It sounds like your photography process has its own improvisational quality as well.
It's something that I do pretty much every day, even if I'm walking in my neighborhood to go get coffee or something. Sometimes just with the digital camera, sometimes just with the phone camera. But often times I'm with my film camera.And if something stops me, and it's never anything that I'm looking for, but it will be something that just stops me, even on a very familiar route. Maybe something has changed from the day before, or there's an object there, or something happened. Or it's something that I never noticed in a place that I've seen a million times. And it's that moment of a-ha, stop, be aware, snap the picture, and move on.
Is there something specific about Los Angeles that's appealing for you to photograph?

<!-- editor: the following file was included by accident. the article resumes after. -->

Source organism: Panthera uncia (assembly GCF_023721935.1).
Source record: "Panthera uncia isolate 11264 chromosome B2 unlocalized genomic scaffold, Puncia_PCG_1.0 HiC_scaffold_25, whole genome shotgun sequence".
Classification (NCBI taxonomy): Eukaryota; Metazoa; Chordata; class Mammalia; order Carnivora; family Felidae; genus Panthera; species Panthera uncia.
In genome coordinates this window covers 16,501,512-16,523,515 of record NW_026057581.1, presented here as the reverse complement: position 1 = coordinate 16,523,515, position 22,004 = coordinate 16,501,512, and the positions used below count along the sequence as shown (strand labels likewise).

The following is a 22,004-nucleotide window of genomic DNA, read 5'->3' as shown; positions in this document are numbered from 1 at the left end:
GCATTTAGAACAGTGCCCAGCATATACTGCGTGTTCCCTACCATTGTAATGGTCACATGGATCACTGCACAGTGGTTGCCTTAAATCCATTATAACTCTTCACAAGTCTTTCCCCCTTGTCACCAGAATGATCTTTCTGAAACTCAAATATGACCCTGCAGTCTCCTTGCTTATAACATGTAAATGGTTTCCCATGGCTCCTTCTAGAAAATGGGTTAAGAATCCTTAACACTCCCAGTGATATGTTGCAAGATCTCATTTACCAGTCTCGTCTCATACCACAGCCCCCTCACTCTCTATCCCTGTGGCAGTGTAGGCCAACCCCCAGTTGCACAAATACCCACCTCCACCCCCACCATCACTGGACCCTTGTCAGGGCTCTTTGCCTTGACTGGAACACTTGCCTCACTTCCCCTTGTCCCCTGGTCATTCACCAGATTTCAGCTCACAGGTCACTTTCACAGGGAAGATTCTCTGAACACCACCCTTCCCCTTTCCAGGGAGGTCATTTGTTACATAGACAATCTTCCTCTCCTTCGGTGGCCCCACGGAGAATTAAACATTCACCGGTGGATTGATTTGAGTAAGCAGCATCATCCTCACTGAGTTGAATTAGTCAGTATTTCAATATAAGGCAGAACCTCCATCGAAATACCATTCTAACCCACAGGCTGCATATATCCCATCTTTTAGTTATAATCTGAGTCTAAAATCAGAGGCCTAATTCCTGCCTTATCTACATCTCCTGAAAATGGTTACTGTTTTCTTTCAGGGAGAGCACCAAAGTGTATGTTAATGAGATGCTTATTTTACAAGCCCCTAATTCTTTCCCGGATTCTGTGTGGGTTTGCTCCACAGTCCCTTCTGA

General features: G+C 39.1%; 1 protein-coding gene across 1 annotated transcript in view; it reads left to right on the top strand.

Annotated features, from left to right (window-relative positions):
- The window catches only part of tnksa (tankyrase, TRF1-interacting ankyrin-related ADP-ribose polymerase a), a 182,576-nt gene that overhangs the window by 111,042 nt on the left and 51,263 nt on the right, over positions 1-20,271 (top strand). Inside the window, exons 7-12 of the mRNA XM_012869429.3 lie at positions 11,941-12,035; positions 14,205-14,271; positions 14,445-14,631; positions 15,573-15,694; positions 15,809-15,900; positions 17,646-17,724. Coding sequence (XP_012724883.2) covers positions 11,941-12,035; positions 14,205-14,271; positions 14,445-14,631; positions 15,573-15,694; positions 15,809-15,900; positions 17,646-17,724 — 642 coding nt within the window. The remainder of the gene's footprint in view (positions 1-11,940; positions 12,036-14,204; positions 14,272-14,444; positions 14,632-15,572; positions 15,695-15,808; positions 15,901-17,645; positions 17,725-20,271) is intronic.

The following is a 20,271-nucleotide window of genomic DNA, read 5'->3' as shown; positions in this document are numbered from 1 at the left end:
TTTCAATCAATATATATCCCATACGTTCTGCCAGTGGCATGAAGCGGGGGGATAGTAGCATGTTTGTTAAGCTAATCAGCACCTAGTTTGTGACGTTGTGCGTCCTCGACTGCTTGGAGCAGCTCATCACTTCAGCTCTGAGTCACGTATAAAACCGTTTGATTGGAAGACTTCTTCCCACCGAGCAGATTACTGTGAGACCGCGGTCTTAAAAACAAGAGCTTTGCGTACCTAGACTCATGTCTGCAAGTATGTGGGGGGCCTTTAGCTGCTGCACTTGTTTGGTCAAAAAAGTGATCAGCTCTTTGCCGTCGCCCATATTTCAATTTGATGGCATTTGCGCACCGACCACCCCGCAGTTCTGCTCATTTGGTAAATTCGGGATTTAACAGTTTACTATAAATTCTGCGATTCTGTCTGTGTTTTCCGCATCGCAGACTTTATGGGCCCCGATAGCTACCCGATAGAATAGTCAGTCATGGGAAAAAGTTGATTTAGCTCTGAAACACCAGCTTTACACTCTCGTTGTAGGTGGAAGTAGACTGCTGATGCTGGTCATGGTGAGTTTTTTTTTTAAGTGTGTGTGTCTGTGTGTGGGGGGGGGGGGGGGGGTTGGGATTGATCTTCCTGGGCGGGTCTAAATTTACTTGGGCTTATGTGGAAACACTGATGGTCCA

It's a strange place to photograph because you're so often moving fast past spaces and things. So one of the experiences I have in Los Angeles is that classic regret of pictures that I'm missing all the time. I'll be driving down Temple or down Hoover or someplace. And I see a building, or some kind of landscape, or a piece of graffiti that's really interesting, or signage. And I'm bummed just because there's no place to park and stop and get out of the car.
It’s a very familiar place to me, but photographing always brings out its strangeness and its inscrutability and its surprise. And it’s impossible to ever really understand all the facets of the place. So you go after them.
Certain places capture your imagination in a way that I feel like maybe some people go, "L.A., what are you going to find there?" But there are huge amounts of things here. That's for sure.
When: 9 p.m. Saturday
Where: World Stage Performance Gallery, 4321 Degnan Blvd.